Reps Introduce Bills to Reform Emergency Manager Law
LANSING — State Representatives Frank Liberati (D-Allen Park) and Stephanie Chang (D-Detroit) announced today that they have introduced legislation that would amend the Local Financial Stability and Choice Act (commonly referred to as the emergency financial manager statute).
House Bill 5089, introduced by Liberati, would leave in place the two-year budget established by the emergency financial manager (EFM), but would return all other governing authority to a local body once receivership has been terminated by the governor. Currently, all orders and ordinances implemented by an EFM are not allowed to be amended for a period of one year after receivership has been terminated and the Receivership Transition Advisory Board (RTAB) dismissed.
“There is no doubt that the city of Allen Park has been through some very tough times, and we are finally at a point where the city is well on track to having receivership terminated.” Liberati said. “We believe that once the governor has determined that a local body may govern itself without fear of state intervention, home rule should be given back—not just piecemeal authority.”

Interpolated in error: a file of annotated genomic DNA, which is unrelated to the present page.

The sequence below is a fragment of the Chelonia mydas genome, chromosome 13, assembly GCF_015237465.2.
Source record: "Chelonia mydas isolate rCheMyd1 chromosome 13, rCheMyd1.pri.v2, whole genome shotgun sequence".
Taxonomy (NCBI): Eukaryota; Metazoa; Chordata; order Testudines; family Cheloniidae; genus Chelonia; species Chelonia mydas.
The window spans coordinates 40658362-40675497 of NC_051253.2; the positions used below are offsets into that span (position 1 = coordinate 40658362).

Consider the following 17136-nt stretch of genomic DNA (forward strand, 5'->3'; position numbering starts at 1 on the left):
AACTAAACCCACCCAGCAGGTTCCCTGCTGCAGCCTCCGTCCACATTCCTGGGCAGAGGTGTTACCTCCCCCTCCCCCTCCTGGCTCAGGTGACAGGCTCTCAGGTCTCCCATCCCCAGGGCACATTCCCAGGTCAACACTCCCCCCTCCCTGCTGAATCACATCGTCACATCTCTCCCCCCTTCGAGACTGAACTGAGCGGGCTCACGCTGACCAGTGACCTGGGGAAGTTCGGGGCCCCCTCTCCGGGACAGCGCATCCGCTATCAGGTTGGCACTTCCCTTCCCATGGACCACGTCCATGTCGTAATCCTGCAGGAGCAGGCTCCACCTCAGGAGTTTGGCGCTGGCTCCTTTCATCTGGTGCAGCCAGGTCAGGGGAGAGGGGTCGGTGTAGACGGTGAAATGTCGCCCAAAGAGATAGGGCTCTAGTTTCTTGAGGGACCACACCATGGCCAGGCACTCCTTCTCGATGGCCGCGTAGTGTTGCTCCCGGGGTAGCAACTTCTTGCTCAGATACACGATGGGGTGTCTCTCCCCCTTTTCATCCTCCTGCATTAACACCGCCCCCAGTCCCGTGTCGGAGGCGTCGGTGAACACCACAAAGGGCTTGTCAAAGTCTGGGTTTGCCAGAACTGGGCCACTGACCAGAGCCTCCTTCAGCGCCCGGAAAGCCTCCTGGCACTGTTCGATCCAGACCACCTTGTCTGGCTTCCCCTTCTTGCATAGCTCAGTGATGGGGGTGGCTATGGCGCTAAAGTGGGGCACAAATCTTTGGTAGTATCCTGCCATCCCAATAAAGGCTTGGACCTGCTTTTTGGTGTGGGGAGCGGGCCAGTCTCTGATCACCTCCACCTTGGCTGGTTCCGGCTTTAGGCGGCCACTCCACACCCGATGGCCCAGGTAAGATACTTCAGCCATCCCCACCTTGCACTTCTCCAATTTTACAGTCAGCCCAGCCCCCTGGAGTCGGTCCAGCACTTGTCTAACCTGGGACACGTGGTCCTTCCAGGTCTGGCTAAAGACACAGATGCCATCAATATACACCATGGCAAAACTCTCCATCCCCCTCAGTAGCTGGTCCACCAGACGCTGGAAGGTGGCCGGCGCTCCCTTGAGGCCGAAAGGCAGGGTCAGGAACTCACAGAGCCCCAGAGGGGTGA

House Bill 5100, introduced by Chang, would prevent an appointed EFM from being appointed as a voting member to the RTAB of the same entity for which she or he has served as the EFM. The legislation allows for the EFM to be appointed as a non-voting member, to serve in an advisory capacity and as a source of valuable institutional knowledge.
“In talking with city leaders in Ecorse, I believe these changes are necessary to ensure smooth transitions back to local governance from any emergency manager’s tenure,” said Chang.
Liberati and Chang serve districts with municipalities operating under the purview of an EFM or an RTAB. Both members look forward to working with their colleagues of the Michigan House of Representatives to pass this much-needed reform.